Wednesday, January 25, 2012

Summary Judgment for Defendant in Lancaster County Trip and Fall on Steps Case

In the recent trip and fall case of Harbison v. JPS Getty, Inc., PICS No. 12-0074 (C.P. Lancaster, Dec. 22, 2011 Knisely, J.) Judge Howard F. Knisely of the Lancaster County Court of Common Pleas ruled that the alleged danger caused by uneven steps at a convenient store should have been known or obvious to a plaintiff and, with the plaintiff having a duty under the law to look where she was walking and see that which was obvious, the court granted the Defendants’ Motion for Summary Judgment.

According to the Opinion, the Plaintiff admitted that she had visited the subject convenient store on numerous prior occasions.

On the day of the incident, as the Plaintiff walked up to the steps to reach the concrete apron surrounding the store, she noticed a woman with a walker exiting the store. The Plaintiff attempted to hold the door open for that person and, without looking down, stepped backwards and fell to the pavement.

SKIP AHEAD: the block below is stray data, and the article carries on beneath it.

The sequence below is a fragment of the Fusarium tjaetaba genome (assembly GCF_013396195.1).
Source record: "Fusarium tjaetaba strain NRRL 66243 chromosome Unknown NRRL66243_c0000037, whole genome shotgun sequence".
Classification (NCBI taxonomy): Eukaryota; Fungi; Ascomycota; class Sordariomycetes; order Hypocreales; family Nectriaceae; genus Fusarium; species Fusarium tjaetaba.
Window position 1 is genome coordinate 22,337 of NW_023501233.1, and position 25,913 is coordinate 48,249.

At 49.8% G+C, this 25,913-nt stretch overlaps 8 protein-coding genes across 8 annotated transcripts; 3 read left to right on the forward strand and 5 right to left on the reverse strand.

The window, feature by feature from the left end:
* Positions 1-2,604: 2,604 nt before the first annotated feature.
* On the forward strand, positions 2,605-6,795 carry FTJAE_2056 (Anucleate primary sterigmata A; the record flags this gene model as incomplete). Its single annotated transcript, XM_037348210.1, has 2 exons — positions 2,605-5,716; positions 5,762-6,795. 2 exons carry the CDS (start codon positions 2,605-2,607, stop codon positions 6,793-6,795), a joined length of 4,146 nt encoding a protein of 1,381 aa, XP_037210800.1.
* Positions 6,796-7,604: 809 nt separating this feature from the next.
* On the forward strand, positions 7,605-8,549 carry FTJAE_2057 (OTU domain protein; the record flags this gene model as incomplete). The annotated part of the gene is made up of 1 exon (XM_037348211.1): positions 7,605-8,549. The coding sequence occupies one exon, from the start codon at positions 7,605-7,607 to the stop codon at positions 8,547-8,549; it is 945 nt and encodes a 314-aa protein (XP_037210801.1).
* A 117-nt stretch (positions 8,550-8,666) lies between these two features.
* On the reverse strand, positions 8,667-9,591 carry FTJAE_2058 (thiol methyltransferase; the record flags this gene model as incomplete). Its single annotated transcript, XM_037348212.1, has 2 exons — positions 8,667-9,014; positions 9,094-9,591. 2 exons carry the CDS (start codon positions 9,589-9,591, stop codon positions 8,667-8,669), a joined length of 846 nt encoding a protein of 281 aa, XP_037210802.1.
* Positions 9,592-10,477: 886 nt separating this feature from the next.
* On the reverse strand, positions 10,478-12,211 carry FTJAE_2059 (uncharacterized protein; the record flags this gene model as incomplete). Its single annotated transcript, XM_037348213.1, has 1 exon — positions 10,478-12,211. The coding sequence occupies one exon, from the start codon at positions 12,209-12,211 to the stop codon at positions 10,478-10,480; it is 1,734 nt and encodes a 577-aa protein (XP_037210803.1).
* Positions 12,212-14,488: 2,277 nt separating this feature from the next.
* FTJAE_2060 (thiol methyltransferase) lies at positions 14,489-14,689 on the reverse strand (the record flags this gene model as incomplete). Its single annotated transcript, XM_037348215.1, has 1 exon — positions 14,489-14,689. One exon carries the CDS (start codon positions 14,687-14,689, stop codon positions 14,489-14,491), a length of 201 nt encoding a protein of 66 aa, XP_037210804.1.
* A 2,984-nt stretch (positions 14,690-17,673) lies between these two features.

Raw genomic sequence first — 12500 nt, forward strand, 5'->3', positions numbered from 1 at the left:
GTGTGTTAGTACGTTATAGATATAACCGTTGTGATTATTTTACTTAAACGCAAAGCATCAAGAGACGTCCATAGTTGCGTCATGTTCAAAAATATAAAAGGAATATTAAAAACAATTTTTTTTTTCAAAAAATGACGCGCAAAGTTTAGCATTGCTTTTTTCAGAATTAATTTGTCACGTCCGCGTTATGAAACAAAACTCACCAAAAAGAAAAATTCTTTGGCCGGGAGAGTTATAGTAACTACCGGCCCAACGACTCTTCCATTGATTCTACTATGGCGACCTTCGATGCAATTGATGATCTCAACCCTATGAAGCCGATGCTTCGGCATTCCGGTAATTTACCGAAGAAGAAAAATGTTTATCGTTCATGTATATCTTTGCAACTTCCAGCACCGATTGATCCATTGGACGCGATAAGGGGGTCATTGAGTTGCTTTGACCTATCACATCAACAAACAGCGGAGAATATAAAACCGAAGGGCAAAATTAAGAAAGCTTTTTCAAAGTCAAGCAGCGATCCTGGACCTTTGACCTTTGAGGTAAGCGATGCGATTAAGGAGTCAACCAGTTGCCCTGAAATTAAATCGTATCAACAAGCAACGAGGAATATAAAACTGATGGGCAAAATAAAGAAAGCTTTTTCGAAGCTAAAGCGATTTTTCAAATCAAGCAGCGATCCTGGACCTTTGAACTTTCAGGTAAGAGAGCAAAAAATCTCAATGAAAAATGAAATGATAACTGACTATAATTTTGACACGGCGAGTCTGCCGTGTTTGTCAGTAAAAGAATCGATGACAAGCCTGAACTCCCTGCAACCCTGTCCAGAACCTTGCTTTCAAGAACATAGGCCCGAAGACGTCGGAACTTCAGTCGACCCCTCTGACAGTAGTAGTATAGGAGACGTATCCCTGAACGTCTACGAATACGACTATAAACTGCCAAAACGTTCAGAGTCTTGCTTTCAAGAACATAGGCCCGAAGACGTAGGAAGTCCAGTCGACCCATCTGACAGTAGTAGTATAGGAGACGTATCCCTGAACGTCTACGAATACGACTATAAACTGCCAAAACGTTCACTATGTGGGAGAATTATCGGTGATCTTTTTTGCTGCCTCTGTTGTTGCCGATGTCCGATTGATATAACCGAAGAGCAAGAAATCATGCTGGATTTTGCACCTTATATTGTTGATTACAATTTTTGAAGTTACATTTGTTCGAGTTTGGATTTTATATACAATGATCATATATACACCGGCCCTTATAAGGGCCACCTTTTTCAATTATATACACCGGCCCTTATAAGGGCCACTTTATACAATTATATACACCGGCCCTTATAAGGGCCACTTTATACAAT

The Plaintiff had apparently assumed that there was two steps down off the concrete pad but it turned out that there was only one. The Plaintiff sued, alleging that the steps to the store constituted a dangerous or hazardous condition.

After discovery, the Defendants filed a Motion for Summary Judgment asserting that the Plaintiff had failed to establish a case of negligence.

In agreeing with the Defendant’s position, the trial court relied upon the Superior Court's decision in Villano v. Sec. Sav. Assoc., 407 A.2d 440 (Pa. Super. 1979), in which the court held that uneven steps could be an obvious condition that a defendant was not required to protect a plaintiff against.

The trial court in this Harbison case felt that the alleged danger caused by the steps at the store should have been known and obvious to the Plaintiff. Accordingly, the Defendants were found not to be responsible for the Plaintiff’s injuries.

The Court emphasized in this Opinion that the Plaintiff admitted that she was not looking down when she stepped backwards. It was reiterated in the Opinion that the Plaintiff had a duty to look where she was walking and to see what was obvious.

Anyone desiring a copy of this case may contact the Pennsylvania Law Weekly Instant Case Service at 1-800-276-PICS and pay a small fee.

Source: Pennsylvania Law Weekly “Digest of Recent Opinions” (Jan. 17, 2012).

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